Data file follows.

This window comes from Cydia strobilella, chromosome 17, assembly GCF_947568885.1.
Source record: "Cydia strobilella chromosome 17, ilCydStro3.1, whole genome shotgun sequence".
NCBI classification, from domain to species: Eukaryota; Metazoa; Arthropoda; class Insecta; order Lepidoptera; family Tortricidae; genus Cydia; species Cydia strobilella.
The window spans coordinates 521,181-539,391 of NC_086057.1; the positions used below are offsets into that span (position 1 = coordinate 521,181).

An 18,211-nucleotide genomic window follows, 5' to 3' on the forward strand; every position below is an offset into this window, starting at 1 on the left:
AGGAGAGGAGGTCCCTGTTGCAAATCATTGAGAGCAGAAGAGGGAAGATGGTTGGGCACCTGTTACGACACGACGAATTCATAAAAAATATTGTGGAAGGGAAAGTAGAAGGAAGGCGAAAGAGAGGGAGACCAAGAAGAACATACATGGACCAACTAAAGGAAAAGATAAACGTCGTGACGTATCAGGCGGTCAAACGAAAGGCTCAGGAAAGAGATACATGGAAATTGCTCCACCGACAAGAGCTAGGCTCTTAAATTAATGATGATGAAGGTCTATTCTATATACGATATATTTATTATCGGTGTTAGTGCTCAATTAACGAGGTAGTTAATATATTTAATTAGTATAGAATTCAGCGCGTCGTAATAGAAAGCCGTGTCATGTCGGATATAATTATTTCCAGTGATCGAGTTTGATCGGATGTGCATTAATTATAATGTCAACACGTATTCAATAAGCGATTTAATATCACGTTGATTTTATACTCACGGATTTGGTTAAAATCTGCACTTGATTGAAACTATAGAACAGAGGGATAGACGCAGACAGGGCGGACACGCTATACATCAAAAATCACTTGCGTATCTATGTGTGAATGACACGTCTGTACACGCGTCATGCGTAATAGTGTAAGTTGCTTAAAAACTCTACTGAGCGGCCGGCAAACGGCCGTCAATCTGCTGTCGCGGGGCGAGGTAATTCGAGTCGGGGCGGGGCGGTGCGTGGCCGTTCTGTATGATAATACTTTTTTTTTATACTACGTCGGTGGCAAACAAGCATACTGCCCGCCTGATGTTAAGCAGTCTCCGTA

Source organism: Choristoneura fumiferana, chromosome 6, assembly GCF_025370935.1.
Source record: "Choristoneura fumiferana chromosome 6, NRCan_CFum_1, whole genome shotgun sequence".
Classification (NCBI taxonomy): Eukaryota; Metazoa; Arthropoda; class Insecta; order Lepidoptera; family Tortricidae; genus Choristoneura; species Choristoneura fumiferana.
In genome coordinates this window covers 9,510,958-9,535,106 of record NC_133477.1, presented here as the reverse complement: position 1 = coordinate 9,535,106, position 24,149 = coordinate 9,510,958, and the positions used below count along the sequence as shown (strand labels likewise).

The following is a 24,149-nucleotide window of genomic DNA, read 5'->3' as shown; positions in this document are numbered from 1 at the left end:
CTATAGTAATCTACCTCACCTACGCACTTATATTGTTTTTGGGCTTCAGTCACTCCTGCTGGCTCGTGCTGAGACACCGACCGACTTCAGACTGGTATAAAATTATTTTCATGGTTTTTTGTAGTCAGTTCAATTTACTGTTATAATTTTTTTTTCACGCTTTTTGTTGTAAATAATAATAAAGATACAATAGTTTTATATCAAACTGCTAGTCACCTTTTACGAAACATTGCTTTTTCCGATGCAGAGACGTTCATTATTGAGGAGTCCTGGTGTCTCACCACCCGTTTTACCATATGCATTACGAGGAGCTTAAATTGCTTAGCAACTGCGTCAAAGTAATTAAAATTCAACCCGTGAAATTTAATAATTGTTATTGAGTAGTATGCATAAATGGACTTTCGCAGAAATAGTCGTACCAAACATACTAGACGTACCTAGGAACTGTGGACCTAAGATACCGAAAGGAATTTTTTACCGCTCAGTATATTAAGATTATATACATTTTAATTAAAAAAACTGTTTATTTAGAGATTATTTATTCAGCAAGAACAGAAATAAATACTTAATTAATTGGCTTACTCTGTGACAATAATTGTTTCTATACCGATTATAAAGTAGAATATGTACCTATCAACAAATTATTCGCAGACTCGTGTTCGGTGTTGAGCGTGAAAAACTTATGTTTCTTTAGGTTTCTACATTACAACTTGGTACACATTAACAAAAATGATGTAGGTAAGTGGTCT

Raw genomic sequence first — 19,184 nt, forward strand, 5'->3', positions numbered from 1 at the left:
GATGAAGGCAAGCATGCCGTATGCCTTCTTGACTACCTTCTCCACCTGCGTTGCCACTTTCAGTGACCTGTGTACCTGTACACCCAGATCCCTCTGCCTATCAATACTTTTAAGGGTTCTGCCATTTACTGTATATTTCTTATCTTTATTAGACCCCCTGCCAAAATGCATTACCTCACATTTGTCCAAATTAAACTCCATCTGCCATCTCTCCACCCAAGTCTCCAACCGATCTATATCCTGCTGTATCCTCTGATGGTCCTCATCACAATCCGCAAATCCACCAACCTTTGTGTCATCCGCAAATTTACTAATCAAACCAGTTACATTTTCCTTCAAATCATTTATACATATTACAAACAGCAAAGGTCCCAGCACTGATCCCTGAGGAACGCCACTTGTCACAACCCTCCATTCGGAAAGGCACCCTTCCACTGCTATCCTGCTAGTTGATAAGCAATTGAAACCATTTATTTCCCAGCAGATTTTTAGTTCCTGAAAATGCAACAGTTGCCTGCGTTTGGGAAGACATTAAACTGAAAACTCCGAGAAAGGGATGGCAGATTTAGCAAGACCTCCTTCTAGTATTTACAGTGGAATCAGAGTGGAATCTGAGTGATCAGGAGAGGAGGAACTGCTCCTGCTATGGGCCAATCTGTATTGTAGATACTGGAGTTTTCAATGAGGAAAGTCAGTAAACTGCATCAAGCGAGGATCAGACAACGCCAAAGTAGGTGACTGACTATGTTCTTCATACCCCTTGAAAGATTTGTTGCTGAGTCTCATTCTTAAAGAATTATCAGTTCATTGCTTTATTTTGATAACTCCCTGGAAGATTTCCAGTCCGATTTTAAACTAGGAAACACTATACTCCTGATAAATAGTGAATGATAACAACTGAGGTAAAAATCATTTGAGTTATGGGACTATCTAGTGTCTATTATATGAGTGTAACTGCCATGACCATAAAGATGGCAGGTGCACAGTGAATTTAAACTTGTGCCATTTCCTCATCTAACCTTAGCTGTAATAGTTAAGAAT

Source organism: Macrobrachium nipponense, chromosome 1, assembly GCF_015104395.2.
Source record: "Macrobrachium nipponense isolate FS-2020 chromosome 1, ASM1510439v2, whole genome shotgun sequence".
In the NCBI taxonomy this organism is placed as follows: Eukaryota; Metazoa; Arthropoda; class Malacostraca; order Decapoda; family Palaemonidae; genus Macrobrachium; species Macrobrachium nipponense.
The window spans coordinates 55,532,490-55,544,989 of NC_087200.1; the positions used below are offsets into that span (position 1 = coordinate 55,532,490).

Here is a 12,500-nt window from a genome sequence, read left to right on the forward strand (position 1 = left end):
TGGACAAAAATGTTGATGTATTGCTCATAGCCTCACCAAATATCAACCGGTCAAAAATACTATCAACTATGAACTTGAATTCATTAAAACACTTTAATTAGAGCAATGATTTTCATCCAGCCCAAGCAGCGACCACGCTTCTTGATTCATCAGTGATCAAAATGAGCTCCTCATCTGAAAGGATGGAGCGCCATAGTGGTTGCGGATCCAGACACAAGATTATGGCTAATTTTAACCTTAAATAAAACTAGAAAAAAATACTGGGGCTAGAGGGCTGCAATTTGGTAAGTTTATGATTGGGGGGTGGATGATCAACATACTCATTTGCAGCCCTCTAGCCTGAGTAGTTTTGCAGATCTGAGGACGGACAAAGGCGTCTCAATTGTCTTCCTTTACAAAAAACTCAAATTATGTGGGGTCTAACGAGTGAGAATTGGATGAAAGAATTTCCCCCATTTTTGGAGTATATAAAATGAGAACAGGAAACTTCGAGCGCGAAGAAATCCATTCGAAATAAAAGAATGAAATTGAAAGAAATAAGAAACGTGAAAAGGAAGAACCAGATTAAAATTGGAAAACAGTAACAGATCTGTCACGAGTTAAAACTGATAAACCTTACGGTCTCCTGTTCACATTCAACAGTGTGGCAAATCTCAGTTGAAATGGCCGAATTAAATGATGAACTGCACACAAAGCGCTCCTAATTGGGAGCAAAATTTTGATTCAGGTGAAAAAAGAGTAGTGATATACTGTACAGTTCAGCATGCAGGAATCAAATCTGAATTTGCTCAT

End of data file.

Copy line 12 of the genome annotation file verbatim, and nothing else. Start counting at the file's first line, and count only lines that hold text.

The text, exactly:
CTATAGTAATCTACCTCACCTACGCACTTATATTGTTTTTGGGCTTCAGTCACTCCTGCTGGCTCGTGCTGAGACACCGACCGACTTCAGACTGGTATAAAATTATTTTCATGGTTTTTTGTAGTCAGTTCAATTTACTGTTATAATTTTTTTTTCACGCTTTTTGTTGTAAATAATAATAAAGATACAATAGTTTTATATCAAACTGCTAGTCACCTTTTACGAAACATTGCTTTTTCCGATGCAGAGACGTTCATTATTGAGGAGTCCTGGTGTCTCACCACCCGTTTTACCATATGCATTACGAGGAGCTTAAATTGCTTAGCAACTGCGTCAAAGTAATTAAAATTCAACCCGTGAAATTTAATAATTGTTATTGAGTAGTATGCATAAATGGACTTTCGCAGAAATAGTCGTACCAAACATACTAGACGTACCTAGGAACTGTGGACCTAAGATACCGAAAGGAATTTTTTACCGCTCAGTATATTAAGATTATATACATTTTAATTAAAAAAACTGTTTATTTAGAGATTATTTATTCAGCAAGAACAGAAATAAATACTTAATTAATTGGCTTACTCTGTGACAATAATTGTTTCTATACCGATTATAAAGTAGAATATGTACCTATCAACAAATTATTCGCAGACTCGTGTTCGGTGTTGAGCGTGAAAAACTTATGTTTCTTTAGGTTTCTACATTACAACTTGGTACACATTAACAAAAATGATGTAGGTAAGTGGTCT